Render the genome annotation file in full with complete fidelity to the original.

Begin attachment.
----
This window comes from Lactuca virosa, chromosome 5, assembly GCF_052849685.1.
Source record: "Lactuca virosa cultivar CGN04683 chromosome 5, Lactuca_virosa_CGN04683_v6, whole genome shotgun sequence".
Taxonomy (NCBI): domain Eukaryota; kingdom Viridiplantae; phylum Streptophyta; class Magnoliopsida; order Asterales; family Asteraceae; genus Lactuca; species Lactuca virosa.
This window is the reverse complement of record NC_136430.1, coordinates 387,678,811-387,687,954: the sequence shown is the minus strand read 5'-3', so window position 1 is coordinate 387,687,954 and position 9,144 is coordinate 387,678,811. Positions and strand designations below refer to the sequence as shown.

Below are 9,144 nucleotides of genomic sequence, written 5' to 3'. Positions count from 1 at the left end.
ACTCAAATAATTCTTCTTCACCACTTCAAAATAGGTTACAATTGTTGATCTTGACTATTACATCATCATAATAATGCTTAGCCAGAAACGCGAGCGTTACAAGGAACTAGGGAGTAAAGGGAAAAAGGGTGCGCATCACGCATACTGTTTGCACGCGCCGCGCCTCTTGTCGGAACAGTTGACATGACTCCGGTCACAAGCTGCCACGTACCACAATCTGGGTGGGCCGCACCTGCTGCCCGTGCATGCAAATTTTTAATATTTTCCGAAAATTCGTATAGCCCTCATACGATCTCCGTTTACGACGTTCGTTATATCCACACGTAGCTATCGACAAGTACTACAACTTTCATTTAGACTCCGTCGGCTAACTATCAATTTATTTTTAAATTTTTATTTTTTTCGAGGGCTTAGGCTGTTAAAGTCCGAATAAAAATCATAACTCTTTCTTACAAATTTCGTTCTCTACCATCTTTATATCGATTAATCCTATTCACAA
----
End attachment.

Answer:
This window comes from Lactuca virosa, chromosome 5, assembly GCF_052849685.1.
Source record: "Lactuca virosa cultivar CGN04683 chromosome 5, Lactuca_virosa_CGN04683_v6, whole genome shotgun sequence".
Taxonomy (NCBI): domain Eukaryota; kingdom Viridiplantae; phylum Streptophyta; class Magnoliopsida; order Asterales; family Asteraceae; genus Lactuca; species Lactuca virosa.
This window is the reverse complement of record NC_136430.1, coordinates 387,678,811-387,687,954: the sequence shown is the minus strand read 5'-3', so window position 1 is coordinate 387,687,954 and position 9,144 is coordinate 387,678,811. Positions and strand designations below refer to the sequence as shown.

Below are 9,144 nucleotides of genomic sequence, written 5' to 3'. Positions count from 1 at the left end.
ACTCAAATAATTCTTCTTCACCACTTCAAAATAGGTTACAATTGTTGATCTTGACTATTACATCATCATAATAATGCTTAGCCAGAAACGCGAGCGTTACAAGGAACTAGGGAGTAAAGGGAAAAAGGGTGCGCATCACGCATACTGTTTGCACGCGCCGCGCCTCTTGTCGGAACAGTTGACATGACTCCGGTCACAAGCTGCCACGTACCACAATCTGGGTGGGCCGCACCTGCTGCCCGTGCATGCAAATTTTTAATATTTTCCGAAAATTCGTATAGCCCTCATACGATCTCCGTTTACGACGTTCGTTATATCCACACGTAGCTATCGACAAGTACTACAACTTTCATTTAGACTCCGTCGGCTAACTATCAATTTATTTTTAAATTTTTATTTTTTTCGAGGGCTTAGGCTGTTAAAGTCCGAATAAAAATCATAACTCTTTCTTACAAATTTCGTTCTCTACCATCTTTATATCGATTAATCCTATTCACAA